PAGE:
Best way to bounce tracks into your DAW?

One more cool feature of Ableton Live is the ability to drag’n’drop a whole session (.als) or a specific track from the Live browser. It will add to the current session. See below …

So if you need to bounce audio track 5 from your DT, you just need to drag’n’drop DT 5 from your saved-and-ready-to-go template!


Now, that is the kinda think I’d love to see. A simple drag n drop via overbridge/usb in to DAW without the need to re-record the session. Including all the automation and anything else needed.


This works great :slight_smile: finally tried it out yesterday

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I have the same process for my Octatrack and Digitone, with DN going in OT.
I must add that I usually record longer parts, I force myself to have over 30 secs of recordings for every part, by changing the sounds, or the sequence by all means I can think of. Gives you a lot a material to work with when you get into the arrangement process, and your tracks can go in many directions and sounds much more like a live recording this way

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@Martebar Interesting. How do you then work with the longer takes so that everything is seamless? Do you arrange them with fade in/outs? I usually have some delay or reverb going on so I rarely can just juxtapose variations of the same loop.

For me one of the big process related question is wether I do:

  1. filter and effects tweaking live on the DT
  2. leave filter relatively open and do filter and effects automation in Ableton.

The first approach gives a much more organic/live result but the second gives more possibilities to try different approaches and fine-tune the results.

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I usually take out any effects on the DT and reprogram them in my DAW. I use them mostly to give and idea of what I want them to sound like, but you’re right, if recorded too, they make things more difficult.

Although some times, if I use a big reverb on a specific hit as a variation, or play with tape delay time creatively, I record that for sure, but never an “ambience” reverb, for that I will use a send on Ableton later on.

For working with longer stems, there is usually a phase of listening and picking loops that I like, and then building parts of the songs with them. The crossfade in Ableton is a great tool to make transitions much smoother. And it pays of to have a cool 4 mins of synths you actually play to put in your track.

But I also make sure I record “safety” parts with open filters and no effects.

Actually I love this workflow, it make me feel like a film editor somehow :slight_smile:


Thanks for sharing, that sounds like a nice process/worflow.

Of course, thanks for sharing yours!
Good to see fun, simple and “overbridge free” process here :slight_smile:

how does that work exactly? The crossfade in Ableton is a great tool to make transitions much smoother.

I’m talking about the tool that allows to crossfade between two different recordings on the same track, not the actual crossfader to be clear.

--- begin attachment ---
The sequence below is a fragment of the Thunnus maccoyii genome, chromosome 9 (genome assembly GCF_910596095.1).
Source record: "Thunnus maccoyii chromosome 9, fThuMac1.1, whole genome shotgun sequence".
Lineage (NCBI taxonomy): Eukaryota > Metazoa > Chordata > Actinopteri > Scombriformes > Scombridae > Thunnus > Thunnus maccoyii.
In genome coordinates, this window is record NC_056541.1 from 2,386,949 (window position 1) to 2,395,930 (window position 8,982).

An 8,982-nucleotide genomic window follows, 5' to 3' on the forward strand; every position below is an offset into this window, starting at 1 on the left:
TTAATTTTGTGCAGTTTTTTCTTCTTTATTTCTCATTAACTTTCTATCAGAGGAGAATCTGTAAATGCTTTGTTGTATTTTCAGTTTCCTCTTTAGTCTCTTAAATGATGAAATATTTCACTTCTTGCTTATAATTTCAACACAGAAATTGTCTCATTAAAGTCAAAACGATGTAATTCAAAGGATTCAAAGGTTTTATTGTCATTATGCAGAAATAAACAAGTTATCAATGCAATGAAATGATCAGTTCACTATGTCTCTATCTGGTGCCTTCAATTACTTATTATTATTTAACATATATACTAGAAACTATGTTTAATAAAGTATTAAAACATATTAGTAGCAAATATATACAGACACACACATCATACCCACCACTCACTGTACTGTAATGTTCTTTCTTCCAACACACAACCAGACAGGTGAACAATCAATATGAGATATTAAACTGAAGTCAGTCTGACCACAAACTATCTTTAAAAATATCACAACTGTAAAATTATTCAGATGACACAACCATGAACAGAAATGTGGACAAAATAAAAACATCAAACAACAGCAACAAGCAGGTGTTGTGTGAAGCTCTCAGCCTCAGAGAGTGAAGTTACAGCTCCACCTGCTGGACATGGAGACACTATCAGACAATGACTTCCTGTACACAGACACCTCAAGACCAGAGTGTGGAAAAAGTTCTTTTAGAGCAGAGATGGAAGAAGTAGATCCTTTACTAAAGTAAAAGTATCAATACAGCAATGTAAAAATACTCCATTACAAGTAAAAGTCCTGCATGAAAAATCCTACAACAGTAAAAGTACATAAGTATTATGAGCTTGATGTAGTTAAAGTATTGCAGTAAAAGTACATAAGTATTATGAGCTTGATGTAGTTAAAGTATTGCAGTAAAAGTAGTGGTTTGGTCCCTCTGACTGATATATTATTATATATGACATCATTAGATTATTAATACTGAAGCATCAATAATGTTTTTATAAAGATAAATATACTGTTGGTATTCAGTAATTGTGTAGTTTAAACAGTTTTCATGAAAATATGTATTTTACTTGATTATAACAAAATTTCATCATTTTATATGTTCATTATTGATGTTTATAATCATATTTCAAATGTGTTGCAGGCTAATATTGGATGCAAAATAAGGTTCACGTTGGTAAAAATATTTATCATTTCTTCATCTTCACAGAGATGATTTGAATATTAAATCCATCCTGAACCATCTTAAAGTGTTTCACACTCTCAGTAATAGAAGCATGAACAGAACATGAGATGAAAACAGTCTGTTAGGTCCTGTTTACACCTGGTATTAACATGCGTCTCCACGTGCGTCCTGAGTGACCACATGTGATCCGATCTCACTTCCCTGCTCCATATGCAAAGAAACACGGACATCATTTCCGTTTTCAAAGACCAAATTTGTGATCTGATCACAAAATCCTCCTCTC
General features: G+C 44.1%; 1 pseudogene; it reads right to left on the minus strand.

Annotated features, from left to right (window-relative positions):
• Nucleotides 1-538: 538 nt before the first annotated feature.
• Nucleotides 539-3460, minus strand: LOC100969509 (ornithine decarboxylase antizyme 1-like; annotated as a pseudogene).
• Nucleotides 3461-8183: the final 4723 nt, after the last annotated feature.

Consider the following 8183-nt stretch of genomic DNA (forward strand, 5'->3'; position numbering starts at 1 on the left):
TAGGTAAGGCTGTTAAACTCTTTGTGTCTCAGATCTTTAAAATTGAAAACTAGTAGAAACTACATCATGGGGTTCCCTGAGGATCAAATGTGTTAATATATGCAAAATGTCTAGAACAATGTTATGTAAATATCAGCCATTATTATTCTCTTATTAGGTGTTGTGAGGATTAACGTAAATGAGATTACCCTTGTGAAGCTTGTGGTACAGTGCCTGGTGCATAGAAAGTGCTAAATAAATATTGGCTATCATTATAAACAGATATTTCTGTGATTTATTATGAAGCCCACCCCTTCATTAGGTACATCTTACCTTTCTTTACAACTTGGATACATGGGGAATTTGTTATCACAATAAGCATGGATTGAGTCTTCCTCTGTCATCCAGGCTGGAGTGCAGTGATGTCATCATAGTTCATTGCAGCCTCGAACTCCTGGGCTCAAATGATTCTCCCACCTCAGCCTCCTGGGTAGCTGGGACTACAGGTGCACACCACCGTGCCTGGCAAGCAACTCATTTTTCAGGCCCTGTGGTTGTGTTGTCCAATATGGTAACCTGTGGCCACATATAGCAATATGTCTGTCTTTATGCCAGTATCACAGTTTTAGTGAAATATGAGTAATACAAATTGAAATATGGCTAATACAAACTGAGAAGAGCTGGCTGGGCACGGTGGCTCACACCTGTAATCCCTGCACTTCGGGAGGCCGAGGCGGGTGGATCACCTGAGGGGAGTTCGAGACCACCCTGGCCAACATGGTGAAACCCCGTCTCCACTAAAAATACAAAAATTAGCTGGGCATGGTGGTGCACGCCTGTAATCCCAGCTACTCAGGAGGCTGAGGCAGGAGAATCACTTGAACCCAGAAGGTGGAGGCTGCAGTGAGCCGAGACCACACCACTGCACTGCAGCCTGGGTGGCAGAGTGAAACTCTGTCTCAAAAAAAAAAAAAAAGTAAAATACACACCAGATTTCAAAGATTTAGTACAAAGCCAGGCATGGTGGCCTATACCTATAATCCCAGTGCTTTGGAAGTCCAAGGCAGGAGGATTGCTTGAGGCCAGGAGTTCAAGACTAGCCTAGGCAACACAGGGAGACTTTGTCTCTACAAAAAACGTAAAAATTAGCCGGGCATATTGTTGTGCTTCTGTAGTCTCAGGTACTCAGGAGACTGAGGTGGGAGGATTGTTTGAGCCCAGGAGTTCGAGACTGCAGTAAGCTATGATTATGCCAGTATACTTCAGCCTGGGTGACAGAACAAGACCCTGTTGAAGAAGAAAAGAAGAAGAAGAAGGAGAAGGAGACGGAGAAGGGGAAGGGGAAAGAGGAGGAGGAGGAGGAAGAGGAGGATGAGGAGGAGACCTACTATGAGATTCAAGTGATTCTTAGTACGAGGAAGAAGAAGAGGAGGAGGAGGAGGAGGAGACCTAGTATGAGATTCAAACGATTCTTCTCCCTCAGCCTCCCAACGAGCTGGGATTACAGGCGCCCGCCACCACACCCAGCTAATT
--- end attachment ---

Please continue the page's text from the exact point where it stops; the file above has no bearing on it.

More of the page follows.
Say you have two different loops extracted from a synth recording and you want to smoothly transition from one to another. Same sequence but different synth parameters. With the Ableton crossfade, you can actually lower the volume of the first part and increase the volume of the second part very smoothly, which ALMOST gives the sensation that the sound transition is actually performed on the synth. Which means you’re not limited to the transitions you actually recorded.

Also, if you want to extend a pad that you recorded but for a too short duration, using this you can loop a part and crossfade the ins and outs of the loop in order to avoid having a click at the transition and get a more continuous sound. There you go, infinite pad from a finite synth recording.

Cool wil check that out

This has always been my favorite daw thing that no piece of hardware seems to be able to execute properly.

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I’ve struggled with this workflow for a while. I finally bought myself a Novation Launchpad so I can now mimic the Digitakt in Ableton - I record 4 bar (or however long I need) separate loops for kick, snare etc and then I can do an arrangement by jamming the launchpad keys like I would use the Digitakt mute buttons.

But all I really want, even more than Overbridge, is to just send MIDI notes from my DG audio tracks into Ableton. But the “trig key dest” MIDI config option doesn’t work as I believe it should, I can’t understand how/why this option exists if it can’t do this.

If it did, I would be able to multitrack record the MIDI arrangement to Ableton, cut/paste/tweak it, and then record my audio tracks one after the other only once I’m happy with the arrangement.

I don’t like having to commit my audio so early on in the project as getting things sounding right is the hardest thing to do. I want to nail the arrangement but be able to continue to tweak the sounds afterward.

That’s what I do, to be able to also play the projects live with the best possible sound

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Recycling an old thread here, apologies, but would overbridge do this now?

I was pretty much recently going through the process of recording each track individually in ableton since i figured that was the only way to do it.

That is precisely what overbridge is used for, streaming and recording the tracks on the dt individually, simultaneously.


Thanks! I immediately found the overbridge thread and felt silly.


You can see how many milliseconds the latency is by zooming into your clip and mark the part that is off the grid (mouse drag to make the marking). Then you will see in Live’s grey bottom bar at left side how many ms the latency is. Then you type in the value on the track delay and listen with the metronome how the latency is now fixed.